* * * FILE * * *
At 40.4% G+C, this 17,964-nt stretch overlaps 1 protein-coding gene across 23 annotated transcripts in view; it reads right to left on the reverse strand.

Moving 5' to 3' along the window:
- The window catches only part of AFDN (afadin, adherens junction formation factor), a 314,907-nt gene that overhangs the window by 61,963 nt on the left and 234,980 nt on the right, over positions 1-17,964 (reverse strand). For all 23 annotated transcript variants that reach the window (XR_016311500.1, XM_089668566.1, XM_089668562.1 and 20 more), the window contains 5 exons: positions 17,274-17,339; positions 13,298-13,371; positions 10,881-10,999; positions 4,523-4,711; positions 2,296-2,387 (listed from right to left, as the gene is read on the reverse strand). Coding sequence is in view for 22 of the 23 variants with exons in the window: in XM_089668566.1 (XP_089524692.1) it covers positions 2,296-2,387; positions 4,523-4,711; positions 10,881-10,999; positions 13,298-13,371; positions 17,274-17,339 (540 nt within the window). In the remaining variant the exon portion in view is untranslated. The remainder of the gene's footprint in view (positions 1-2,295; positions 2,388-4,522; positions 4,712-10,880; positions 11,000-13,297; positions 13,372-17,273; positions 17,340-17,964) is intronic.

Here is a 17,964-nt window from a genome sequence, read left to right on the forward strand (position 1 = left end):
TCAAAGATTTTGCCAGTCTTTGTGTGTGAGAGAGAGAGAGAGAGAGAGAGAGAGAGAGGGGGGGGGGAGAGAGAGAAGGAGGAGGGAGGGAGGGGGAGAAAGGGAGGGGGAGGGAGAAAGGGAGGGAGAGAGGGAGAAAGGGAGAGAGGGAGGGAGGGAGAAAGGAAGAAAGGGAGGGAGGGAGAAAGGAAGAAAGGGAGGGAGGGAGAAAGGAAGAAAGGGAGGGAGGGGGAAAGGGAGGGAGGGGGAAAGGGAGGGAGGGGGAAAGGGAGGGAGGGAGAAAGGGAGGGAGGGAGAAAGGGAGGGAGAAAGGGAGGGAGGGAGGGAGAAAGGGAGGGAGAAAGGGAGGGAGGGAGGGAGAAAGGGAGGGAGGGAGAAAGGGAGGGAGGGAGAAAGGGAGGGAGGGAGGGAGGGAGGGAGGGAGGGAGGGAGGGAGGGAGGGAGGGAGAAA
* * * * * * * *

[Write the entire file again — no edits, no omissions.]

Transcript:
At 40.4% G+C, this 17,964-nt stretch overlaps 1 protein-coding gene across 23 annotated transcripts in view; it reads right to left on the reverse strand.

Moving 5' to 3' along the window:
- The window catches only part of AFDN (afadin, adherens junction formation factor), a 314,907-nt gene that overhangs the window by 61,963 nt on the left and 234,980 nt on the right, over positions 1-17,964 (reverse strand). For all 23 annotated transcript variants that reach the window (XR_016311500.1, XM_089668566.1, XM_089668562.1 and 20 more), the window contains 5 exons: positions 17,274-17,339; positions 13,298-13,371; positions 10,881-10,999; positions 4,523-4,711; positions 2,296-2,387 (listed from right to left, as the gene is read on the reverse strand). Coding sequence is in view for 22 of the 23 variants with exons in the window: in XM_089668566.1 (XP_089524692.1) it covers positions 2,296-2,387; positions 4,523-4,711; positions 10,881-10,999; positions 13,298-13,371; positions 17,274-17,339 (540 nt within the window). In the remaining variant the exon portion in view is untranslated. The remainder of the gene's footprint in view (positions 1-2,295; positions 2,388-4,522; positions 4,712-10,880; positions 11,000-13,297; positions 13,372-17,273; positions 17,340-17,964) is intronic.

Here is a 17,964-nt window from a genome sequence, read left to right on the forward strand (position 1 = left end):
TCAAAGATTTTGCCAGTCTTTGTGTGTGAGAGAGAGAGAGAGAGAGAGAGAGAGAGAGGGGGGGGGGAGAGAGAGAAGGAGGAGGGAGGGAGGGGGAGAAAGGGAGGGGGAGGGAGAAAGGGAGGGAGAGAGGGAGAAAGGGAGAGAGGGAGGGAGGGAGAAAGGAAGAAAGGGAGGGAGGGAGAAAGGAAGAAAGGGAGGGAGGGAGAAAGGAAGAAAGGGAGGGAGGGGGAAAGGGAGGGAGGGGGAAAGGGAGGGAGGGGGAAAGGGAGGGAGGGAGAAAGGGAGGGAGGGAGAAAGGGAGGGAGAAAGGGAGGGAGGGAGGGAGAAAGGGAGGGAGAAAGGGAGGGAGGGAGGGAGAAAGGGAGGGAGGGAGAAAGGGAGGGAGGGAGAAAGGGAGGGAGGGAGGGAGGGAGGGAGGGAGGGAGGGAGGGAGGGAGGGAGGGAGAAA